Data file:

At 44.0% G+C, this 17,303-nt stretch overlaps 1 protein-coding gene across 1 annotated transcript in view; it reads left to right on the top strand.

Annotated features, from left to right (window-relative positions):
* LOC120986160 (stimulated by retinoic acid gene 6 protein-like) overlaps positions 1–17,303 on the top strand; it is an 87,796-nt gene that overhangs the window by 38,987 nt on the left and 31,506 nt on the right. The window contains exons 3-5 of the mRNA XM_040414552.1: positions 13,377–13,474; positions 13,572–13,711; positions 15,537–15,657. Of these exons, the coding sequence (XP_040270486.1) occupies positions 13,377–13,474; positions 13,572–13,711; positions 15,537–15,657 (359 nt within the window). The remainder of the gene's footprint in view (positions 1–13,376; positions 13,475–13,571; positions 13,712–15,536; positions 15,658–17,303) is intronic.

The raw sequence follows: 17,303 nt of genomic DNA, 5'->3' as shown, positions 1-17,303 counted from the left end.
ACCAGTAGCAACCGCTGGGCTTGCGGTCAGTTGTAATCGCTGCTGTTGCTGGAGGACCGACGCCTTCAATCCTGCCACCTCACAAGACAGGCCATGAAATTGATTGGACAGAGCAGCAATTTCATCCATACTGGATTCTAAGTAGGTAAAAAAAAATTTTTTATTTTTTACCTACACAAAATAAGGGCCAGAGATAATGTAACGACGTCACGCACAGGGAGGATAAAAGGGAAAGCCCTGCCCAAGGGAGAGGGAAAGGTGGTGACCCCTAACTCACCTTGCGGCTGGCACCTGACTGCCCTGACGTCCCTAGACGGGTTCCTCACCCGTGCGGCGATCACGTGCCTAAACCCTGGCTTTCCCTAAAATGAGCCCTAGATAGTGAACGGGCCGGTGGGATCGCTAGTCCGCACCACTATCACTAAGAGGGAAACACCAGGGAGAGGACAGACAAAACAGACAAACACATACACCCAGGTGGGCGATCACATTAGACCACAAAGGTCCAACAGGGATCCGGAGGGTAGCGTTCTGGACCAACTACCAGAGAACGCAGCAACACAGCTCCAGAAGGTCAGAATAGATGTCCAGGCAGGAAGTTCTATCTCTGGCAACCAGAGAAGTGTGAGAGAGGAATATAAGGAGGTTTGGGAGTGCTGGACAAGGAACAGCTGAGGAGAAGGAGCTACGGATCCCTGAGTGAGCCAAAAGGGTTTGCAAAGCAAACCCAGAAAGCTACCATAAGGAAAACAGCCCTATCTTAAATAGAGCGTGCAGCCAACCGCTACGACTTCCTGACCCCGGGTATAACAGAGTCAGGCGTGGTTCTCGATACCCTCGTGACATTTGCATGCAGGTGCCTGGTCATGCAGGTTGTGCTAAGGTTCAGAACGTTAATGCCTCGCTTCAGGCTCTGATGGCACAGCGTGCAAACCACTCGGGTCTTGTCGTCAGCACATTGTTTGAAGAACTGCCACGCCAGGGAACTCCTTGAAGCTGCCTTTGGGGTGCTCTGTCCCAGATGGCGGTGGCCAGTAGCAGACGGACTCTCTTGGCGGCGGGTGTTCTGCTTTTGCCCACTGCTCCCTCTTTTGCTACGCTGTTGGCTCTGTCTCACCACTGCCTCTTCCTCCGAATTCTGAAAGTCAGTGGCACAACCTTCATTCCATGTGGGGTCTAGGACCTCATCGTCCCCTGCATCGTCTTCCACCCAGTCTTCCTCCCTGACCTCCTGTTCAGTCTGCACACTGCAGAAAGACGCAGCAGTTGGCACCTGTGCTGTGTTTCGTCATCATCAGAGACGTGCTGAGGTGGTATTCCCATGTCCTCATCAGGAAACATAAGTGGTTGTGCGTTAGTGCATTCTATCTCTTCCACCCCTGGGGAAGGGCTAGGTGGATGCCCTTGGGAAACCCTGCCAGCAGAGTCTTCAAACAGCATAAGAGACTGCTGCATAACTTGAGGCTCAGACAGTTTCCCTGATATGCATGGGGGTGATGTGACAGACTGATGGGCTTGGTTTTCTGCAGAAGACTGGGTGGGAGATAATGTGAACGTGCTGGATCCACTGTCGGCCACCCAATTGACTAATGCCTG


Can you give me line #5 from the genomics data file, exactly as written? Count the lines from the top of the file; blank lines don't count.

ACCAGTAGCAACCGCTGGGCTTGCGGTCAGTTGTAATCGCTGCTGTTGCTGGAGGACCGACGCCTTCAATCCTGCCACCTCACAAGACAGGCCATGAAATTGATTGGACAGAGCAGCAATTTCATCCATACTGGATTCTAAGTAGGTAAAAAAAAATTTTTTATTTTTTACCTACACAAAATAAGGGCCAGAGATAATGTAACGACGTCACGCACAGGGAGGATAAAAGGGAAAGCCCTGCCCAAGGGAGAGGGAAAGGTGGTGACCCCTAACTCACCTTGCGGCTGGCACCTGACTGCCCTGACGTCCCTAGACGGGTTCCTCACCCGTGCGGCGATCACGTGCCTAAACCCTGGCTTTCCCTAAAATGAGCCCTAGATAGTGAACGGGCCGGTGGGATCGCTAGTCCGCACCACTATCACTAAGAGGGAAACACCAGGGAGAGGACAGACAAAACAGACAAACACATACACCCAGGTGGGCGATCACATTAGACCACAAAGGTCCAACAGGGATCCGGAGGGTAGCGTTCTGGACCAACTACCAGAGAACGCAGCAACACAGCTCCAGAAGGTCAGAATAGATGTCCAGGCAGGAAGTTCTATCTCTGGCAACCAGAGAAGTGTGAGAGAGGAATATAAGGAGGTTTGGGAGTGCTGGACAAGGAACAGCTGAGGAGAAGGAGCTACGGATCCCTGAGTGAGCCAAAAGGGTTTGCAAAGCAAACCCAGAAAGCTACCATAAGGAAAACAGCCCTATCTTAAATAGAGCGTGCAGCCAACCGCTACGACTTCCTGACCCCGGGTATAACAGAGTCAGGCGTGGTTCTCGATACCCTCGTGACATTTGCATGCAGGTGCCTGGTCATGCAGGTTGTGCTAAGGTTCAGAACGTTAATGCCTCGCTTCAGGCTCTGATGGCACAGCGTGCAAACCACTCGGGTCTTGTCGTCAGCACATTGTTTGAAGAACTGCCACGCCAGGGAACTCCTTGAAGCTGCCTTTGGGGTGCTCTGTCCCAGATGGCGGTGGCCAGTAGCAGACGGACTCTCTTGGCGGCGGGTGTTCTGCTTTTGCCCACTGCTCCCTCTTTTGCTACGCTGTTGGCTCTGTCTCACCACTGCCTCTTCCTCCGAATTCTGAAAGTCAGTGGCACAACCTTCATTCCATGTGGGGTCTAGGACCTCATCGTCCCCTGCATCGTCTTCCACCCAGTCTTCCTCCCTGACCTCCTGTTCAGTCTGCACACTGCAGAAAGACGCAGCAGTTGGCACCTGTGCTGTGTTTCGTCATCATCAGAGACGTGCTGAGGTGGTATTCCCATGTCCTCATCAGGAAACATAAGTGGTTGTGCGTTAGTGCATTCTATCTCTTCCACCCCTGGGGAAGGGCTAGGTGGATGCCCTTGGGAAACCCTGCCAGCAGAGTCTTCAAACAGCATAAGAGACTGCTGCATAACTTGAGGCTCAGACAGTTTCCCTGATATGCATGGGGGTGATGTGACAGACTGATGGGCTTGGTTTTCTGCAGAAGACTGGGTGGGAGATAATGTGAACGTGCTGGATCCACTGTCGGCCACCCAATTGACTAATGCCTG